Size of the Nucleus – Class 12 | Chapter – 13 | Physics Short Notes Series PDF for NEET & JEE

Size of the Nucleus: The size of the nucleus depends on the number of protons and neutrons it contains. The nucleus is typically much smaller than the overall size of the atom, with a diameter that is on the order of 10-15 meters.

Size of the Nucleus – Rutherford Gold Foil Experiment

The Rutherford gold foil experiment was a groundbreaking experiment conducted by Ernest Rutherford and his colleagues in 1910, which helped to establish the modern understanding of the structure of the atom.

In the experiment, Rutherford directed a beam of alpha particles (positively charged particles) at a thin sheet of gold foil. He expected the alpha particles to pass straight through the gold foil, or to be slightly deflected due to interactions with the electrons in the gold atoms. However, he observed that some of the alpha particles were deflected at very large angles, and even bounced back in the direction they came from.

This unexpected result led Rutherford to conclude that the atom must contain a very small, dense, positively charged core, which he called the nucleus. Rutherford proposed that most of the mass of the atom was concentrated in the nucleus, and that the electrons orbited around the nucleus at a distance.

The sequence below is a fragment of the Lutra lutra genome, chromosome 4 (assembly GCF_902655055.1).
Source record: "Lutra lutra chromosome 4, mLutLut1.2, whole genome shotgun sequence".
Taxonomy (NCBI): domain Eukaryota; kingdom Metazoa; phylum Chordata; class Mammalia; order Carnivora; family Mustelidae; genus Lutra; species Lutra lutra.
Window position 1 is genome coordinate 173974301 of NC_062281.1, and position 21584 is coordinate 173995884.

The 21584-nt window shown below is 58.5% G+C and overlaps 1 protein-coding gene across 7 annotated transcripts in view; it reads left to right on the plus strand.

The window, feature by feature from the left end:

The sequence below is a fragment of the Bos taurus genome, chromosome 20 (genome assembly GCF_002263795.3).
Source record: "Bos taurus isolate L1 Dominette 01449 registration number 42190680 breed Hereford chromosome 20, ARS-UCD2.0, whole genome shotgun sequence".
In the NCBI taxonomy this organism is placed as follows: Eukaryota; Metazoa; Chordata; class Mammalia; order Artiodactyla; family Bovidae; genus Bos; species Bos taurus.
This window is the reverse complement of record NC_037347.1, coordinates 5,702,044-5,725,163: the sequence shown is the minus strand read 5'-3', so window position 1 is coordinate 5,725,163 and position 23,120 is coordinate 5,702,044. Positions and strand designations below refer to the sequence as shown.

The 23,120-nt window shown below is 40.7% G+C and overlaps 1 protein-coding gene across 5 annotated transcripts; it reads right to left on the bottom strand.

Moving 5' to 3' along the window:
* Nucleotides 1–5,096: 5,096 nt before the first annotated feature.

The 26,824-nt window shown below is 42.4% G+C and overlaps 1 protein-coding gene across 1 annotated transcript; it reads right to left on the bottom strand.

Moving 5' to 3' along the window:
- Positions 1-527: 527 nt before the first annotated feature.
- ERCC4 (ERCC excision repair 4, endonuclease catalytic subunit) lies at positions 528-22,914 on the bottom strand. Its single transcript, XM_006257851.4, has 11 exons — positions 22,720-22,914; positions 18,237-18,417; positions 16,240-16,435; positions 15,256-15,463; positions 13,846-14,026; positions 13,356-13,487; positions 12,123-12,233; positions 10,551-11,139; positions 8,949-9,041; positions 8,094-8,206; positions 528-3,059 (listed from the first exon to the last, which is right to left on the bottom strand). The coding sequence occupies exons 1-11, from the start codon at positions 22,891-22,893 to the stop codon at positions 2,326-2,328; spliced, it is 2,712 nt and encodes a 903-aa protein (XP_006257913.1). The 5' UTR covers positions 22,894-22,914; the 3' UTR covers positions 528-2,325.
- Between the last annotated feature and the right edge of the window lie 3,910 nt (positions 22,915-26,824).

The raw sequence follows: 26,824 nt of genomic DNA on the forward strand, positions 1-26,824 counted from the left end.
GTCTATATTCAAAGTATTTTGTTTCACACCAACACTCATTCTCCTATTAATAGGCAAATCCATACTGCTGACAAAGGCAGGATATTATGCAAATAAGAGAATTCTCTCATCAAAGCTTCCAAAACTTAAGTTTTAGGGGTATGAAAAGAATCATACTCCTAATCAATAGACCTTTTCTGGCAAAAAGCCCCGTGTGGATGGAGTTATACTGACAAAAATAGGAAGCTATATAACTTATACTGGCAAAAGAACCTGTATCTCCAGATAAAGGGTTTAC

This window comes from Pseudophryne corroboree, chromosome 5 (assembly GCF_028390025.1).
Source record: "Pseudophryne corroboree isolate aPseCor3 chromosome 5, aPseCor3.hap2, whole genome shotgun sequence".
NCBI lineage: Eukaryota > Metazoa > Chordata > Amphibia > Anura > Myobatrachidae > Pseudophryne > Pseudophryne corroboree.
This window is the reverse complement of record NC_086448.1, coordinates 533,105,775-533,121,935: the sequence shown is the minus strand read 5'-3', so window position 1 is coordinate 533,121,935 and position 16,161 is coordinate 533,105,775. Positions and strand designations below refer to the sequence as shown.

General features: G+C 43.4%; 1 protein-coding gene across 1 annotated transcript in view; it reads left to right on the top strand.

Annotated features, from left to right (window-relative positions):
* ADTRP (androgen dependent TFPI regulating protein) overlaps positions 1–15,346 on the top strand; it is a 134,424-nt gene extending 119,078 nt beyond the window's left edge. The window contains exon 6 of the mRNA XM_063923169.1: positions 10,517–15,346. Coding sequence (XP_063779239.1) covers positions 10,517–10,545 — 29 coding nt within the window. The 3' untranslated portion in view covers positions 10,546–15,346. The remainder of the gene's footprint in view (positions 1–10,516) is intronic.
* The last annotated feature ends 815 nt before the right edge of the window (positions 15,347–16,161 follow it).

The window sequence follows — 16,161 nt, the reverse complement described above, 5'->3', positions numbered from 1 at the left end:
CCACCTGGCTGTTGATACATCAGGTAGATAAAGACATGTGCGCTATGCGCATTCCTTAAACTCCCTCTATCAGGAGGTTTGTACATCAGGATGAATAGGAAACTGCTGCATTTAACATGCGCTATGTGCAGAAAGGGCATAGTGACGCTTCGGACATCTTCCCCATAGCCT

The gold foil experiment provided evidence for the nuclear model of the atom, and helped to establish the concept of the atomic number, which is the number of protons in the nucleus and determines the identity of the element. The experiment also provided insight into the size and structure of the nucleus, as well as the forces that hold it together.

Size of the Nucleus

The size of the nucleus is determined by a number of factors, including the number of protons and neutrons it contains, the energy of the particles within the nucleus, and the forces that hold the nucleus together. The strong nuclear force, which is responsible for holding the nucleus together, has a very short range and becomes weaker over greater distances. This means that the nucleus must be small enough to allow the strong nuclear force to hold the particles together.

The size of the nucleus can also vary depending on the element and isotope of the atom. For example, the nucleus of a hydrogen-1 atom, which contains a single proton, is much smaller than the nucleus of a uranium-238 atom, which contains 92 protons and 146 neutrons.

The size of the nucleus can also be measured experimentally using techniques such as scattering experiments and electron microscopy. These experiments have provided a wealth of information about the structure and properties of nuclei, including their size, shape, and internal structure.

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By Team Learning Mantras